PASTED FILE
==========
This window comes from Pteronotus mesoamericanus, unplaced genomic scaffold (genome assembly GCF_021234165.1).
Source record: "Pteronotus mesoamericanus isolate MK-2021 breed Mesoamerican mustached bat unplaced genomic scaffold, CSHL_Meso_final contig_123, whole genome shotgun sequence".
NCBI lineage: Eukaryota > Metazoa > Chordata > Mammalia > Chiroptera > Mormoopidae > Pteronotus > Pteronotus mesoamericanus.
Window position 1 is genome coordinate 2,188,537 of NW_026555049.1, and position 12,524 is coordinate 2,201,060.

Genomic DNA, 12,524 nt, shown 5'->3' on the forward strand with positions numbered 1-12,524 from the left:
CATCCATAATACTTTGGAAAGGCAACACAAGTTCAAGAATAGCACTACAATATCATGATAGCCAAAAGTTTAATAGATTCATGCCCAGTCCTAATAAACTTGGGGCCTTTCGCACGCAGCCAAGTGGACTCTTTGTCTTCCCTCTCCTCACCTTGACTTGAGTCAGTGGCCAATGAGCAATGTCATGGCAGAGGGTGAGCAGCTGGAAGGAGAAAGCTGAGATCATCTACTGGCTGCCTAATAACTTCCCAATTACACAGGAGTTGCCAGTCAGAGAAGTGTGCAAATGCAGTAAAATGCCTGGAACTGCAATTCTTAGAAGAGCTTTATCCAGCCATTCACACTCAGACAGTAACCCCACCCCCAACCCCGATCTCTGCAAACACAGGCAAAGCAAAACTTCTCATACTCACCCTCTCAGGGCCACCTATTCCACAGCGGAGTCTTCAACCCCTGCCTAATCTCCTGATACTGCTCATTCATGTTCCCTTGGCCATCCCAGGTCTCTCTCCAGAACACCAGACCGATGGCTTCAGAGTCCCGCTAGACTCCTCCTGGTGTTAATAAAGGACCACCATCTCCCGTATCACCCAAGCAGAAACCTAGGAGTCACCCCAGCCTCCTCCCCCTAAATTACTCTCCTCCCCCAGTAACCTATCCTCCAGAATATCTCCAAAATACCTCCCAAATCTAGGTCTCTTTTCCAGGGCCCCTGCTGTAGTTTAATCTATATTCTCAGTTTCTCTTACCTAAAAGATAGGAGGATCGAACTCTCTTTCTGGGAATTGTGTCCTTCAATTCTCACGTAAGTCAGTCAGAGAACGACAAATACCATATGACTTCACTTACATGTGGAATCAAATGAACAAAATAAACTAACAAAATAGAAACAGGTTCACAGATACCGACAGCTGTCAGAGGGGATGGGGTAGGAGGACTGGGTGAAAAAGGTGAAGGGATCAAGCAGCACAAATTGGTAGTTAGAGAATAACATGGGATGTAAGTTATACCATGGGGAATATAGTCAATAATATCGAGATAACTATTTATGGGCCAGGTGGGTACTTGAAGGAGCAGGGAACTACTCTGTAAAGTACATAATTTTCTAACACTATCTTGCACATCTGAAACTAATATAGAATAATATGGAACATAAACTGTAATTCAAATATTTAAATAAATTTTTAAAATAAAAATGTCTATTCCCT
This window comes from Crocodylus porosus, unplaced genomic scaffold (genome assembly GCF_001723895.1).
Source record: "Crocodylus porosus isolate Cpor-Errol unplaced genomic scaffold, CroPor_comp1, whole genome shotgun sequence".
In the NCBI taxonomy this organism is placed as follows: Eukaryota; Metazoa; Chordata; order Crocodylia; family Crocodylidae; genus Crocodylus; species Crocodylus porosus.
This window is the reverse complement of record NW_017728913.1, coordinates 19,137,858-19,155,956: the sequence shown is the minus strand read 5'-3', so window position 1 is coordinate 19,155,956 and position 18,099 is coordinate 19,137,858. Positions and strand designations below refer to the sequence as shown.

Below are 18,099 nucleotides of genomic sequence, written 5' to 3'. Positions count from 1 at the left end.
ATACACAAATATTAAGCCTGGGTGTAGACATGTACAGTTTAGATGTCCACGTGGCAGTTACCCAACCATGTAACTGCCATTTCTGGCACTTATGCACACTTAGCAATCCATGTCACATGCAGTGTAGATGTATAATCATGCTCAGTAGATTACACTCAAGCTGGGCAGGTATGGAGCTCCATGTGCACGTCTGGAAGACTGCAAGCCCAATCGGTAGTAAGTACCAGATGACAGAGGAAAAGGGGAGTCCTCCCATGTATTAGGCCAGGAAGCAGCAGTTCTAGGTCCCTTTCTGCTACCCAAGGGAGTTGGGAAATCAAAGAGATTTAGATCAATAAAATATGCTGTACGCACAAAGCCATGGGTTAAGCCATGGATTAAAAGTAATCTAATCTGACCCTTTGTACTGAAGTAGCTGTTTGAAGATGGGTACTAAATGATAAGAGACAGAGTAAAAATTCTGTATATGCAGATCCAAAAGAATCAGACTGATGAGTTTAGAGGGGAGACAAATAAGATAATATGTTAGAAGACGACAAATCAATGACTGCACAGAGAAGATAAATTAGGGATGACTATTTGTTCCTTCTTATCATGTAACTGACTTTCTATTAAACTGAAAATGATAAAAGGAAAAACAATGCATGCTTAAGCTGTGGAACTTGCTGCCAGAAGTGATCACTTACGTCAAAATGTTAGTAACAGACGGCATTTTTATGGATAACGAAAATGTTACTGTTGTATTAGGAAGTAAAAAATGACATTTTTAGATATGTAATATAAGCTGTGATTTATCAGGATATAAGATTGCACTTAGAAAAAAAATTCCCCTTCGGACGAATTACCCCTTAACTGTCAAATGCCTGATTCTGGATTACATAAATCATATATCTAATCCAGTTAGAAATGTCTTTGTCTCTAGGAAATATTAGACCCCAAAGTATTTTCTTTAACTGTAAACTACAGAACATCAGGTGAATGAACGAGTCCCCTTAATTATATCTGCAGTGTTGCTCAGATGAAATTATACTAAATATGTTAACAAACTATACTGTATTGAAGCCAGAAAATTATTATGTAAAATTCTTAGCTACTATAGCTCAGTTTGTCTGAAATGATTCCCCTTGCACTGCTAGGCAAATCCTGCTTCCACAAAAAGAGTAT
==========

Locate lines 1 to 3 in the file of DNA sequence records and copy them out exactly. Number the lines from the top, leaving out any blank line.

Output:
This window comes from Pteronotus mesoamericanus, unplaced genomic scaffold (genome assembly GCF_021234165.1).
Source record: "Pteronotus mesoamericanus isolate MK-2021 breed Mesoamerican mustached bat unplaced genomic scaffold, CSHL_Meso_final contig_123, whole genome shotgun sequence".
NCBI lineage: Eukaryota > Metazoa > Chordata > Mammalia > Chiroptera > Mormoopidae > Pteronotus > Pteronotus mesoamericanus.